Join us this fall for Cha-Do: The Way of Tea

MZMC will host two traditional Japanese tea ceremonies this fall. We hope you will be able to join us!
Sunday, September 17, 1:30 pm (full), or
Sunday, September 17, 3:30 pm
This event is open to anyone interested in learning about the tea ceremony and its practice. Each ceremony is limited to eight participants.

Suggested donation for participants is $35.
Register for Sunday, September 17, 3:30 pm
Space is limited, so please register early. All doantions are tax deductible.
Click here to download a flier.

More about the tea ceremony:
Cha-Do: The Way of Tea
by Jack Sattel

It is often said that all the major Japanese arts — ceramics, calligraphy, flower arranging and more — come together in Cha-do. More usually referred to as the Japanese tea ceremony, Cha-do has had a group of practitioners and teachers for more than 25 years in Minnesota.

Tea itself was first introduced to Japan from China in the 6th century. It wasn't until 1191 that tea really took hold in Japan with the return from China of the Zen priest Eisai (1141-1215). Eisai introduced powdered tea and tea seeds brought back from China — planting the seeds at the Kozan-ji Temple in the hills northwest of Kyoto.

The tea master Sen Rikyu (1522-1591) developed the "wabi-cha" style of tea built around quiet and austere taste — and this is the style of tea that is practiced and taught in Japan and around the world to the present day. The concepts of "wa/kei/sei/jaku" (harmony/respect/purity/tranquility) are the principles that practitioners seek to integrate into their study of tea and their daily lives.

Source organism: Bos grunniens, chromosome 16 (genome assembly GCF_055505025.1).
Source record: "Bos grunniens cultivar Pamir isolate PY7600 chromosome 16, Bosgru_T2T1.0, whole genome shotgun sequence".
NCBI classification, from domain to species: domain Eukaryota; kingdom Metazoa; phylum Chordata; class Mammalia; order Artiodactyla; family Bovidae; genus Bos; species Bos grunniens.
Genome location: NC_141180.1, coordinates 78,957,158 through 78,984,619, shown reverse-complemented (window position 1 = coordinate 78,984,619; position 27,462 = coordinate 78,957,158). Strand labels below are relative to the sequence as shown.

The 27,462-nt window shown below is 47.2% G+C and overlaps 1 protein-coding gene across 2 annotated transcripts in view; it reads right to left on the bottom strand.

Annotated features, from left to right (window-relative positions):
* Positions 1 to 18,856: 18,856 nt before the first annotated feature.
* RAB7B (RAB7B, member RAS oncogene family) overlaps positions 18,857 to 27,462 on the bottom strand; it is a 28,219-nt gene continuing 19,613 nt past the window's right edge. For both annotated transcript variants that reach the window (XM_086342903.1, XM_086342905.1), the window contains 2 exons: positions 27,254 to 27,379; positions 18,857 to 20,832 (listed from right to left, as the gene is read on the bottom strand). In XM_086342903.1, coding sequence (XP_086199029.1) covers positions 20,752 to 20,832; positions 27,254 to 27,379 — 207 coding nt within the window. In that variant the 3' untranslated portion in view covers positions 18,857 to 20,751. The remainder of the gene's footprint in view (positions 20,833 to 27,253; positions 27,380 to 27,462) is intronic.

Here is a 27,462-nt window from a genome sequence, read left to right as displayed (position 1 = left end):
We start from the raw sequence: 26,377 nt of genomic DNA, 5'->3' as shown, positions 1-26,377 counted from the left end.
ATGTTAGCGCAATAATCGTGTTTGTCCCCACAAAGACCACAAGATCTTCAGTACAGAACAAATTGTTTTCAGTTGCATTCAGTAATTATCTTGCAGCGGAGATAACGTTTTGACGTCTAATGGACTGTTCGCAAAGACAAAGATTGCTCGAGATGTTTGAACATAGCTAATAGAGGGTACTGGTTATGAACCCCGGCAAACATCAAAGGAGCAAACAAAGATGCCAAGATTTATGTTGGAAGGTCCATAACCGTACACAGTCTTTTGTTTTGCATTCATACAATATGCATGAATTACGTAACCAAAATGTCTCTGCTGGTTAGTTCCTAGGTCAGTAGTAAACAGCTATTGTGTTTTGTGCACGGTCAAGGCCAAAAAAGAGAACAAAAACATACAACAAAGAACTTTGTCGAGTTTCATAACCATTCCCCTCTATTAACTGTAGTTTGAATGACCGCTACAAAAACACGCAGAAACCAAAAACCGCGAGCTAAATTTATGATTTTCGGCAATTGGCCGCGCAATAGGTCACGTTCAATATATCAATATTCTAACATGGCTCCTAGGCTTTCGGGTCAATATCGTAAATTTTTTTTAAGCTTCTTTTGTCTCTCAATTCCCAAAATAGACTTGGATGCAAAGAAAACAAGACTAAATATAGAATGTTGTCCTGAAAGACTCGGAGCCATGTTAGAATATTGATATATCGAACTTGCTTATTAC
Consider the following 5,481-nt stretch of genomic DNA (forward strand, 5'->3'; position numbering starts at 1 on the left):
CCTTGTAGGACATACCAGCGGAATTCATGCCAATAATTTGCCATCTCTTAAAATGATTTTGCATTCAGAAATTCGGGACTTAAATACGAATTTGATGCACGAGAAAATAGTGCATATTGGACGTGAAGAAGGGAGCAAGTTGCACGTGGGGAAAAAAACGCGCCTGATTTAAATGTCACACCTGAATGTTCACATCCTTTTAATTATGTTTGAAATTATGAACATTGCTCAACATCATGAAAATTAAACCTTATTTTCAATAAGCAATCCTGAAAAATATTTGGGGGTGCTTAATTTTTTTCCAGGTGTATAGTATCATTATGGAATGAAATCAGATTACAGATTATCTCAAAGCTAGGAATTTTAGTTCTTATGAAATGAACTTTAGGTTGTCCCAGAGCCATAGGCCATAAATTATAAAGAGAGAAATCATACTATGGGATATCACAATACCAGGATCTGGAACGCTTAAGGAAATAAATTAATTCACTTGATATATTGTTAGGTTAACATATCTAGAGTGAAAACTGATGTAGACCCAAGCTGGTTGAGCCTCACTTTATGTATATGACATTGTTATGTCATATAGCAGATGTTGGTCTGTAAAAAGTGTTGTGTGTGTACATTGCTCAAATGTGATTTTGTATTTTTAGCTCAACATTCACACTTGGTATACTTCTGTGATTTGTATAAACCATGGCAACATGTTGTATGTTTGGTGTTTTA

A long time ago Sen Rikyu said that Cha-do is nothing more than boiling water, making tea, and drinking it. It is this simplicity that makes the study of the tea ceremony a lifelong pursuit.

The tea ceremony that will be performed at MZMC this fall has been taught in Japan from generation to generation by the Urasenke branch of the Sen family. We are most fortunate to have the support of these devoted individuals and those they have trained.

Our mission is to help people experience a deep and quiet joy – a joy that arises whenever we are fully engaged in the work or play of this moment.